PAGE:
Takayasu arteritis

  • It is granulomatous vasculitis affecting medium and larger arteries.
  • The disease has a strong predeliction for the aortic arch and its branches. C.) Takayasus arteritis classically involves the "aortic arch".
Histological changes
Transmural involvement (all three layers are involved).
Media Mononuclear infiltrates to granulomatous inflammation with giant cells
Adventitia Mononuclear infiltrates
Vasa vasorum Perivascular cuffing
  • As the disease progresses collagenous scarring with admixed chronic infiltrates occur in all three layers of the vessel wall.
  • Narrowing of the lumen occurs with or without thrombosis pathological changes in various organs reflect the compromise of blood flow through the involved vessels.
  • Aortic lesions of Takayasu arteritis share many attributes with Giant cell arteritis including clinicalfeatures and histology.
The distinction is typically made on the basis of the age of the patient
50 years Giant cell Arteritis
50 yrs Takayasu disease
Clinical features of Takayasu's Arteritis :?
  • Nonspecific features of Vasculitis
  • Fatigue, weight loss and fever
  • Vascular symptoms (Due to luminal narrowing of the aortic arch).
  • Marked weakening of pulses in upper extremities It is also knowns as "pulseless disease".
  • Reduced blood pressure in upper extremitiese
  • Ocular disturbances
  • Visual defects
  • Retinal hemorrhages
  • Total blindness
  • Takayasu disease can also cause Myocardial infarction.
  • Due to narrowing of the coronary arteries.
  • Hypertension in 50% cases
  • Narrowing of renal arteries lead to hypertension in half the cases.
  • Diminished pulsein upper extremities and hypertension in a young female suggests a diagnosis of Takayasu arteritis.
Criteria Definition
Age at disease onset in year Development of symptoms of findings related to Takayasu arteritis at age < 40 years
Claudication of examination Development and worsening of fatigue and discomfort in muscles of one or more extremity while in use,
especially the upper extremities.
Decreased brachial artery pulse Decreased pulsation of one or both brachial arteries
BP differences> 10 mmHg Difference of> 10 mmHg in systolic blood pressure between arms
Bruitover subclavian arteries or aorta Bruit audible on auscultation over one or both subclavian arteries or abdominal aorta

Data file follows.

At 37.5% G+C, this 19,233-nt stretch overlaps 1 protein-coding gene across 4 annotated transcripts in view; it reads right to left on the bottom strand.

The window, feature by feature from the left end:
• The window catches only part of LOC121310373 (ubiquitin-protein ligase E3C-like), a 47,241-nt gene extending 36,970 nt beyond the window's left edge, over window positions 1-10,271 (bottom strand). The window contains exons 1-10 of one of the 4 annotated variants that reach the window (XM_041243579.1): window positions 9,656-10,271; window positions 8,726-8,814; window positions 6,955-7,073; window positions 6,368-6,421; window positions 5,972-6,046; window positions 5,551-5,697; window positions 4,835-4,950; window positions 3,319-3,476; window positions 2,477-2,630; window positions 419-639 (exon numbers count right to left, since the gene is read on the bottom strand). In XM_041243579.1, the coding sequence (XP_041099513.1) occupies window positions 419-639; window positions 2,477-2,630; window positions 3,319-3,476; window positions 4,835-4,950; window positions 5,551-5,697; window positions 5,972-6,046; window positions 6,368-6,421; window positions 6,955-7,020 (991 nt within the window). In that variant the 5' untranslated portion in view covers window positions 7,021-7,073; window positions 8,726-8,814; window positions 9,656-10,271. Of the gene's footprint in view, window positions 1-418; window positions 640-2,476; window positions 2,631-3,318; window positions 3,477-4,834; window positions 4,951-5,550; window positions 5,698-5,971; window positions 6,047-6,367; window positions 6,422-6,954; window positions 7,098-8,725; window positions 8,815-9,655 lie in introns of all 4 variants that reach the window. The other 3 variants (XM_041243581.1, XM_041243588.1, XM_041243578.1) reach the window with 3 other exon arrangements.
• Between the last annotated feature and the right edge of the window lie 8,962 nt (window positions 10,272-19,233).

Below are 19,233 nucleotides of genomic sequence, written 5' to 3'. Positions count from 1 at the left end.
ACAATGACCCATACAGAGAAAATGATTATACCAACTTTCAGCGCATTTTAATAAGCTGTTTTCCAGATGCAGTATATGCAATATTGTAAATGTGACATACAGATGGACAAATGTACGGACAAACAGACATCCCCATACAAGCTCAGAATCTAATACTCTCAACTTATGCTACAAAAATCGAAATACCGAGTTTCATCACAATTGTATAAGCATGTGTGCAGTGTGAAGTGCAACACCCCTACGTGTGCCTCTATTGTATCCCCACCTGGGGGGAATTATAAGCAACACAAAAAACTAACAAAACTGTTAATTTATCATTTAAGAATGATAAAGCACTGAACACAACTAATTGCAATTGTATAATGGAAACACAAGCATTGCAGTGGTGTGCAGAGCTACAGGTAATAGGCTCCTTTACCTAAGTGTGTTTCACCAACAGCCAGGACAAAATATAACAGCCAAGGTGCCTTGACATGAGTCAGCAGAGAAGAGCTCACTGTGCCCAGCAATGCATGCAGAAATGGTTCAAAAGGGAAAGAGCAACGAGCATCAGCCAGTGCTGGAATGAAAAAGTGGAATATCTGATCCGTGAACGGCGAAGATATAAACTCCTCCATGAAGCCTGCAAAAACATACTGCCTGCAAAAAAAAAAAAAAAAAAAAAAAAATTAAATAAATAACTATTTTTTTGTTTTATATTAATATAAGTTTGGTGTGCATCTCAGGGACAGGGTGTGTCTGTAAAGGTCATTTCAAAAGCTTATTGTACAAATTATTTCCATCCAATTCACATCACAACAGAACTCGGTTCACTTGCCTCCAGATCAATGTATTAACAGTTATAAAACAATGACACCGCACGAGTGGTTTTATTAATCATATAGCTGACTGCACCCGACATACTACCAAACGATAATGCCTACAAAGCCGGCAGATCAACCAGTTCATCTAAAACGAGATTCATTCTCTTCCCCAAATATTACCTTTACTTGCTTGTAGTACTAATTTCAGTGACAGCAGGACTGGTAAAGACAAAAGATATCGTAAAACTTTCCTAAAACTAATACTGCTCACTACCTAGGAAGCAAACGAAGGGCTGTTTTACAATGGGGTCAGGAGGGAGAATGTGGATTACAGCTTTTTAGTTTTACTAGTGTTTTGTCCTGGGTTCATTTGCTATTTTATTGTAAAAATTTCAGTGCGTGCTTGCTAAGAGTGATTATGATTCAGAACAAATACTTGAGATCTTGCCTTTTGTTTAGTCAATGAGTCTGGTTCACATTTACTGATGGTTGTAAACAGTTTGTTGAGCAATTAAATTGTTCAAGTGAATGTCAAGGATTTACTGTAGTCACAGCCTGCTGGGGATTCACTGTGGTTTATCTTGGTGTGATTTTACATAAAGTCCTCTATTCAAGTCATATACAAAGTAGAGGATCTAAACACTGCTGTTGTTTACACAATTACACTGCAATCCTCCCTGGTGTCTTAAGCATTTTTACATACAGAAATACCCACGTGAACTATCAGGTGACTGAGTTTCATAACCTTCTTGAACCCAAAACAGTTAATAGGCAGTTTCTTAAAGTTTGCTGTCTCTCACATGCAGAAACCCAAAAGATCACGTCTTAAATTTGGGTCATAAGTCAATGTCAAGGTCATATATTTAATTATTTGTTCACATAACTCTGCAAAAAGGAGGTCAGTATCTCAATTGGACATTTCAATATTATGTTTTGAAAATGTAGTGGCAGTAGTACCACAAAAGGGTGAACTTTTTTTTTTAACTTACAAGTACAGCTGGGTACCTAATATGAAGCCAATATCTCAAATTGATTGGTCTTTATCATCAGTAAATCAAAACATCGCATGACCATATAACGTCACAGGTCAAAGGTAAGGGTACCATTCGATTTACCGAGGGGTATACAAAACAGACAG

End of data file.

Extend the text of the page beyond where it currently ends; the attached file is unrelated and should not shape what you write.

Arteriogram abnormality Arteriographic narrowing or occlusion of the entire aorta, its primary branches,
or large arteries in the proximal upper or lower extremities, not due arteriosclerosis,
fibro-muscular dysplasia, or similar causes: changes usually focal or segmental
  • Takayasu arteritis is diagnosed if at least three of six criteria are present.
  • The most commonly affected arteries as seen by arteriography in order of frequency
  • Coronary Vertebral (35%)
  • Coeliac axis (18%)
  • Pulmonary (10-40 %)
  • Superior Mesenteric (18%)
  • Iliac (17%)
  • Subclavian (93%)
  • Common Carotid (58%)
  • Abdominal Aorta (47%)
  • Renal (38%)
Exam Question
  • Most common causeof renal artery stenosis in children in India is Takayasu Aortoarteritis
  • Takayasu arteritis commonly effects Renal arteries
  • Takayasu arteritis are associated with granulomatous pathology
  • Most common cause of renovascular hypertension in children in India is Takayasu Aortoarteritis
  • Aortic arch syndrome is also known as Takayasu Aortoarteritis
  • Takayasu Aortoarteritis is Large vessel vasculitis
  • Takayasu Aortoarteritis is Pulseless disease
  • Takayasu's arteritis predispoase to Aortic dissection
  • A young female presents with diminished pulses in the upper limb and hypertension. The most likely diagnosis is Takayasu's arteritis
  • Reversed Coarctation is seen in Takayasu Arteritis
  • Takayasu arteritis mainly affects Subclavian artery
  • Renal artery stenosis may occur in Takayasu arteritis
  • Blood pressure difference between left and right limbs in Takayasu arteritis
  • Takayasu arteritis Shows Strongly positive mantoux
Don't Forget to Solve all the previous Year Question asked on Takayasu arteritis